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Nobody really knows how the economy works.

Good morning, sunshine, and welcome to another day of Apex Money, your home for hand-selected articles about personal finance and self improvement. Every weekday, Jim and I collect a few of our recent faves to share with a couple thousand faithful readers.

Here’s what I have for you today…

Why hard work alone isn’t enough to get ahead. [BBC Worklife] — “Hard work is still very important, says Carol Frohlinger, president of US-based consulting firm Negotiating Women, Inc. But simply waiting for someone to pick up on it is detrimental…This flies in the face of societal training that begins as early as primary school, when students are taught that the quiet, hard workers are those most likely to prosper.”

Do you have a shopping addiction? (And how to recover.) [Women Who Money] — “Shopping is very much a part of everyday life, especially in today’s world of one-click purchases and Apple Pay. But when shopping becomes a compulsion, you buy things you don’t need, or you’re deeply in debt because of your purchases, there may be a bigger problem at hand.”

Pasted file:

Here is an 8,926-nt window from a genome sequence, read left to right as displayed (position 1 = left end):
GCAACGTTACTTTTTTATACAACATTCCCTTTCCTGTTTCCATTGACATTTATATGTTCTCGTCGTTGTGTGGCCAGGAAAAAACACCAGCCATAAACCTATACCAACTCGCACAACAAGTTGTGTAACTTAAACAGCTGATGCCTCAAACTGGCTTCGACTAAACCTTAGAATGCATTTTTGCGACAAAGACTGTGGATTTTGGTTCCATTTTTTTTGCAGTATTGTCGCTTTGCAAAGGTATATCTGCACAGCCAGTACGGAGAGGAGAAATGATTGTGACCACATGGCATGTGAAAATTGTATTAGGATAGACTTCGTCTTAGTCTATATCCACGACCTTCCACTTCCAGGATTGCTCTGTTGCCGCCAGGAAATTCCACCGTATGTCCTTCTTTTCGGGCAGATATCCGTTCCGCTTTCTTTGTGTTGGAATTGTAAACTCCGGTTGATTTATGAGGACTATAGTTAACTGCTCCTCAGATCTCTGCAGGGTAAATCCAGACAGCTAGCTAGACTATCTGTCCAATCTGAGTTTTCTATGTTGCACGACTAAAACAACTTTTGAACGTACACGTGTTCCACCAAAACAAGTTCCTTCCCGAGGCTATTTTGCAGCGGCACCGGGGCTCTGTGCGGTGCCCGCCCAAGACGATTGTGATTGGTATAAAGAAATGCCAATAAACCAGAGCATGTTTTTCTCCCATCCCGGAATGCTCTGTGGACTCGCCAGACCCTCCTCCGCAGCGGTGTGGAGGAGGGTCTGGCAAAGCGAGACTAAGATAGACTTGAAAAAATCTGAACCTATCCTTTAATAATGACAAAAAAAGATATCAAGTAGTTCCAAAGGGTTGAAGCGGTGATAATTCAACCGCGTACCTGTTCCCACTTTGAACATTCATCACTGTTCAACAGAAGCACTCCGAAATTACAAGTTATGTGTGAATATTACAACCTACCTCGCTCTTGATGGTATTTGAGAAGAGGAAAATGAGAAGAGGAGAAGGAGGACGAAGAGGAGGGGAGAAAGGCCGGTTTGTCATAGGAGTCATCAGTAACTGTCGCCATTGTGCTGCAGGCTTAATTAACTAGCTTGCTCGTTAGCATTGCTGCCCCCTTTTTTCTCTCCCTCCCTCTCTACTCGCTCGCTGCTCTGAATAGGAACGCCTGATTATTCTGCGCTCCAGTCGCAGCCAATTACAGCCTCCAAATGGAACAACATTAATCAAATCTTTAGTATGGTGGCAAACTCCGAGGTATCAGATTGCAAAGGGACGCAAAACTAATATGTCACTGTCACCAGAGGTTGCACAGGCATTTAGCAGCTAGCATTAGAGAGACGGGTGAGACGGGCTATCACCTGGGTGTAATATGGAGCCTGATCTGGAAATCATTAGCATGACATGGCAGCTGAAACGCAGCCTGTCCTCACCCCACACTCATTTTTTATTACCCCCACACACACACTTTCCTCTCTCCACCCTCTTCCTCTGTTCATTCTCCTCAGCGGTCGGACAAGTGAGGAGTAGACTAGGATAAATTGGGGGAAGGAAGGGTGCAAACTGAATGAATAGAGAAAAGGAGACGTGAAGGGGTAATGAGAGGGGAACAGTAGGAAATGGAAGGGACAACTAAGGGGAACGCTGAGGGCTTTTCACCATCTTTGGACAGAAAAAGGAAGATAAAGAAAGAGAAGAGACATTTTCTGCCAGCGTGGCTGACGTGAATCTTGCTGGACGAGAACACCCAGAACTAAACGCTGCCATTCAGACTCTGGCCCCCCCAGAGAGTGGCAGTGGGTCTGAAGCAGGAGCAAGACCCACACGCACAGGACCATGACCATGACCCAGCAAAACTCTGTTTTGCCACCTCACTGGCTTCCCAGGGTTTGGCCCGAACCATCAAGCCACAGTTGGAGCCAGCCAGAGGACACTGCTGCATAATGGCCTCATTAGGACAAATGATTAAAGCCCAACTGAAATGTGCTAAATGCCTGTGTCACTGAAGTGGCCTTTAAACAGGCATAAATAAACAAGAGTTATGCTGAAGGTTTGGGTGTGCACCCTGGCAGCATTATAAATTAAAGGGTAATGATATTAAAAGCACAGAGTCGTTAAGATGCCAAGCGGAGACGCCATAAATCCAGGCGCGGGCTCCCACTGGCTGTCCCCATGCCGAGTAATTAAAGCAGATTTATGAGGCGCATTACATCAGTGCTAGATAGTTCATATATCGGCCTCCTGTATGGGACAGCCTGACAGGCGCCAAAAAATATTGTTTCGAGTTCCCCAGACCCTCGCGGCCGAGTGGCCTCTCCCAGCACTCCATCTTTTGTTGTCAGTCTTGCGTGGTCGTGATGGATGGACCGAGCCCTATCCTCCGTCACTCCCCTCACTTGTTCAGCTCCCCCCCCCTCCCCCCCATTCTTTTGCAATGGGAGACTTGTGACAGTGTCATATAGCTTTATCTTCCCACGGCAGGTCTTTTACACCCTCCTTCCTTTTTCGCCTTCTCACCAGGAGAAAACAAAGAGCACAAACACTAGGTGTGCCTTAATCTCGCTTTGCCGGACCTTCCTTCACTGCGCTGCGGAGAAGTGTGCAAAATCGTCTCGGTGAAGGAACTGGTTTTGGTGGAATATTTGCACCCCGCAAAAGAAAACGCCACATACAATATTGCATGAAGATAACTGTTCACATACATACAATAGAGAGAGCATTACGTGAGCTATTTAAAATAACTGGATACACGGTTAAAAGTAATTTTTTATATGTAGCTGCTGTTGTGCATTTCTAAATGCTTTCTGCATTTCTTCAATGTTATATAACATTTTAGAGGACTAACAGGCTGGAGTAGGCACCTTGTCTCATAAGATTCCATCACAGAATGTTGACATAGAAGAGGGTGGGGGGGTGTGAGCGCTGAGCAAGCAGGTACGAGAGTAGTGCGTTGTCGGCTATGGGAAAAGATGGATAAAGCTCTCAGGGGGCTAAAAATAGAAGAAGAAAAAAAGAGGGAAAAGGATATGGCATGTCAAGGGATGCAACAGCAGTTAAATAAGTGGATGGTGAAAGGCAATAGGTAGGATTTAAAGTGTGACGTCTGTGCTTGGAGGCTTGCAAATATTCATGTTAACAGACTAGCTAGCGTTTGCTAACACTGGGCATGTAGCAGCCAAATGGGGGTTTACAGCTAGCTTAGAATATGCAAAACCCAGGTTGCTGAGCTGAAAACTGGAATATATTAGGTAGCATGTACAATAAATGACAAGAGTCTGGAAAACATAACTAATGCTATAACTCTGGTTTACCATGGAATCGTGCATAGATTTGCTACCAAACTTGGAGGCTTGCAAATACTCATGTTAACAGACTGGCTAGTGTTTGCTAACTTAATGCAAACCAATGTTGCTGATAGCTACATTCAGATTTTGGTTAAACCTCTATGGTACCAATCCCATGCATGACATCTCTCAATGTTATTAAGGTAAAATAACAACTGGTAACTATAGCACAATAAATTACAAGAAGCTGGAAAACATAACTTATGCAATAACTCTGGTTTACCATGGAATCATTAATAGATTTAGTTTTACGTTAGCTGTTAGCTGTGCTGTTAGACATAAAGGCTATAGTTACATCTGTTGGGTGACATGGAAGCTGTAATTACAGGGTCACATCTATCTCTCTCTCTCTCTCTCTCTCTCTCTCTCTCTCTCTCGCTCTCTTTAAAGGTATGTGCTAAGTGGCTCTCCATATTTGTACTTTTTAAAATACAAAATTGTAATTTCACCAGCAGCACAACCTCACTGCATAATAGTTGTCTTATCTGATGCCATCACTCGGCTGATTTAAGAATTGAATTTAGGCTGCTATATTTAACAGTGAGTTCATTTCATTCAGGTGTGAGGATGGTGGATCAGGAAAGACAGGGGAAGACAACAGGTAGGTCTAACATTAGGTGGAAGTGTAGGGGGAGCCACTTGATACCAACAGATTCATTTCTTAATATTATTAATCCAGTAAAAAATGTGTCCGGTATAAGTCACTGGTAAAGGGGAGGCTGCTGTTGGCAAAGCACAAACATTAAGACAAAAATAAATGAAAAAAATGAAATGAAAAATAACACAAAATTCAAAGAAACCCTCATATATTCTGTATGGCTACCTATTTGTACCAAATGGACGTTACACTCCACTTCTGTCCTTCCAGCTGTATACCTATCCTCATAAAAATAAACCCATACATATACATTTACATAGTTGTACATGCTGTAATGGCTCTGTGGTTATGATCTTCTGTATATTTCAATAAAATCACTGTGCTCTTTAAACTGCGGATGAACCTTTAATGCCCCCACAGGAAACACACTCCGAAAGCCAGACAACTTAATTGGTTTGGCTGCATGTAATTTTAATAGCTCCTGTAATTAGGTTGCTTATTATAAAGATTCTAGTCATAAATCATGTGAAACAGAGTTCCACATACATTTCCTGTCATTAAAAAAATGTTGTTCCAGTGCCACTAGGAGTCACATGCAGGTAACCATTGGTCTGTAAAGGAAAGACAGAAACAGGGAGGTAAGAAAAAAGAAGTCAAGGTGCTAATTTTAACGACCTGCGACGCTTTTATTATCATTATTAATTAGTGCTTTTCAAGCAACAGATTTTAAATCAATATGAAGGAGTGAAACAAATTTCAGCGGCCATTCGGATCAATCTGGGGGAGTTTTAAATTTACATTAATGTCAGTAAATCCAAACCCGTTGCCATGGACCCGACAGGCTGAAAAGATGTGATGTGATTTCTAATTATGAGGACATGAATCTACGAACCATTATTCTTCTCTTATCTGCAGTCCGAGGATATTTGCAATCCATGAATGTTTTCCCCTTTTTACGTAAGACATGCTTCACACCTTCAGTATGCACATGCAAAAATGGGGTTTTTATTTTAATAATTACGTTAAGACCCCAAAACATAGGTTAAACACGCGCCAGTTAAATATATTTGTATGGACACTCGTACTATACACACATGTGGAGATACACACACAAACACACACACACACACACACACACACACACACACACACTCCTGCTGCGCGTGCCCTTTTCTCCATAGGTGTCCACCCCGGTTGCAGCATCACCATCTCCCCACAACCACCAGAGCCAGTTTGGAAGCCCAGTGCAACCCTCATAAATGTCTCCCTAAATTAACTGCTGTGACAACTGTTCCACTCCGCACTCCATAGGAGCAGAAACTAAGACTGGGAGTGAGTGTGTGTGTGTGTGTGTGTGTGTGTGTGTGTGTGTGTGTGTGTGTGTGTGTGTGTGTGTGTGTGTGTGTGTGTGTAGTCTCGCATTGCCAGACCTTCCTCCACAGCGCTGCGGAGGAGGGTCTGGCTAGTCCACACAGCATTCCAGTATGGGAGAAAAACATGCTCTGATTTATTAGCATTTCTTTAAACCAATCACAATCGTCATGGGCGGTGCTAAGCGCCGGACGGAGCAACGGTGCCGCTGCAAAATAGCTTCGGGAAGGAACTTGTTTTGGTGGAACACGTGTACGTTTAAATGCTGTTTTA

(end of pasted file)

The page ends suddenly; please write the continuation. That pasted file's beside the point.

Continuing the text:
Nobody knows how the economy actually works, and a Fed paper is the latest sign. [The New York Times, so possible paywall] — “Macroeconomics, despite the thousands of highly intelligent people over centuries who have tried to figure it out, remains, to an uncomfortable degree, a black box. The ways that millions of people bounce off one another — buying and selling, lending and borrowing, intersecting with governments and central banks and businesses and everything else around us — amount to a system so complex that no human fully comprehends it.”

Lastly today, here’s a lucid explanation of a logic problem that has puzzled me for decades. It’s the first walk-through of the Monty Hall problem that has made sense to me.

Why you should always switch: The Monty Hall problem explained. [Behavioral Scientist] — “One of the most famous television game shows from the heyday of the genre from the 1950s to the 1980s was Let’s Make a Deal. Its host, Monty Hall, achieved a second kind of fame when a dilemma in probability theory, loosely based on the show, was named after him. A contestant is faced with three doors. Behind one of them is a sleek new car. Behind the other two are goats.”

That’s all she wrote! I’ll be back tomorrow with more interesting stuff. See you then…